Development of a new technical standard that would allow digital TV (DTV) stations to broadcast to cellphones and other portable devices is moving at a rapid pace, say broadcasters and technology vendors. In fact, a preliminary “mobile DTV” standard should be in place by month's end.
A “candidate” standard would allow vendors to begin building products with the goal of having mobile DTV handsets and other receive devices at retail for the 2009 holiday shopping season. And that could be a big boost for broadcasters and for mobile TV growth.
The Advanced Television Systems Committee (ATSC), the U.S. digital TV standards body, is currently considering the 800-page draft Mobile and Handheld standard that was submitted in September by an ATSC specialist working group. It should be raised to candidate-standard status in the next few weeks.
“It's one of the best efforts ever in our 25-year history, in terms of the efficiency, the technical breadth and the level of participation across the industry,” says ATSC President Mark Richer. “We are exactly on the schedule that we laid out, and I expect that the Technology and Standards Group will approve the ballots and elevate it to candidate-standard level by the end of this month.”
While minor tweaks are possible before it becomes a final ATSC standard, a candidate standard means that the major technology choices have been made, and vendors can start building devices based on those specifications. “It's a big step,” Richer says.
The draft ATSC-M/H standard is based on the MPH (Mobile Pedestrian Handheld) mobile DTV transmission system jointly developed by consumer electronics giant LG Electronics and transmitter manufacturer Harris Broadcast. It is also now supported by Samsung, which had previously pushed its own mobile DTV system.
By using a new digital exciter that is backward-compatible with the existing 8-VSB (vestigial sideband) transmission system currently used for DTV, MPH allows a mobile DTV stream to be broadcast within a station's digital channel without interfering with existing standard- or high-definition program services. The cost to implement MPH is relatively low, running $250,000 or less per station for the new exciter and supporting encoders and multiplexing gear.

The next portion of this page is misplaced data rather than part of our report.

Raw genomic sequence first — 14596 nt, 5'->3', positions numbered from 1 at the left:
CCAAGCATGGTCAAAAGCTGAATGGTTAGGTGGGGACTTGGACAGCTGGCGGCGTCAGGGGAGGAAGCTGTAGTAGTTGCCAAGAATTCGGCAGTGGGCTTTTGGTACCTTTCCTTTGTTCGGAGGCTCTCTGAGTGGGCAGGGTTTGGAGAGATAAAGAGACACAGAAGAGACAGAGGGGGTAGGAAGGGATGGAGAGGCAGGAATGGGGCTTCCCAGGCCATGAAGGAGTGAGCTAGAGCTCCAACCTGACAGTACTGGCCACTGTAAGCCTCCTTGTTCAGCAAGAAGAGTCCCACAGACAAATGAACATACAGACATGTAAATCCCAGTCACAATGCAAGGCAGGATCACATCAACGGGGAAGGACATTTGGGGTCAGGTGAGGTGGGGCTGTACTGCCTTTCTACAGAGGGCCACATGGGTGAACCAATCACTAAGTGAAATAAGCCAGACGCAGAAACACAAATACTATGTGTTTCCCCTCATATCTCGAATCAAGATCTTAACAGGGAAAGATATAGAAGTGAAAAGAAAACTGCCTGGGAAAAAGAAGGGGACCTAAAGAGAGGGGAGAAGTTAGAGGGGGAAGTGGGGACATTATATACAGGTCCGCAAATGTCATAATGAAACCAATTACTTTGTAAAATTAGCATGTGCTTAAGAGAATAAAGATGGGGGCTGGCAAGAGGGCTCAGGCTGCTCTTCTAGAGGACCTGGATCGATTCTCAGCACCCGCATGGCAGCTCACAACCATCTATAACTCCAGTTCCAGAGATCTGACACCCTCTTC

VIDEO: Watch a "road test" of the MPH mobile DTV system from the 2008 NAB Show:
MPH has been tested successfully in the field by members of the Open Mobile Video Coalition (OMVC), a group of more than 800 local stations that has been pushing for a mobile DTV standard since early 2007. Ion Media Networks' WCPX and Fox Television Stations' WPWR in Chicago are currently transmitting mobile DTV signals from atop the Sears Tower using MPH. Ion also has been testing the system in Denver, from KPXC's tower in Fort Lupton north of the city.
All three stations are dedicating about 4 megabits of their 19.4 megabit-per-second (Mbps) DTV pipe to support the delivery of two live mobile TV streams. The Ion stations are broadcasting four standard-definition DTV streams in their remaining bandwidth, while WPWR, a MyNetwork TV affiliate, is transmitting a 720-line progressive HD feed alongside the mobile DTV services. The stations are using equipment from Harris, LG and Zenith to support the tests, and gauging reception with mobile phones, laptops fitted with USB receivers, and screens installed in traveling test vans throughout the downtown area, suburbs and rural regions.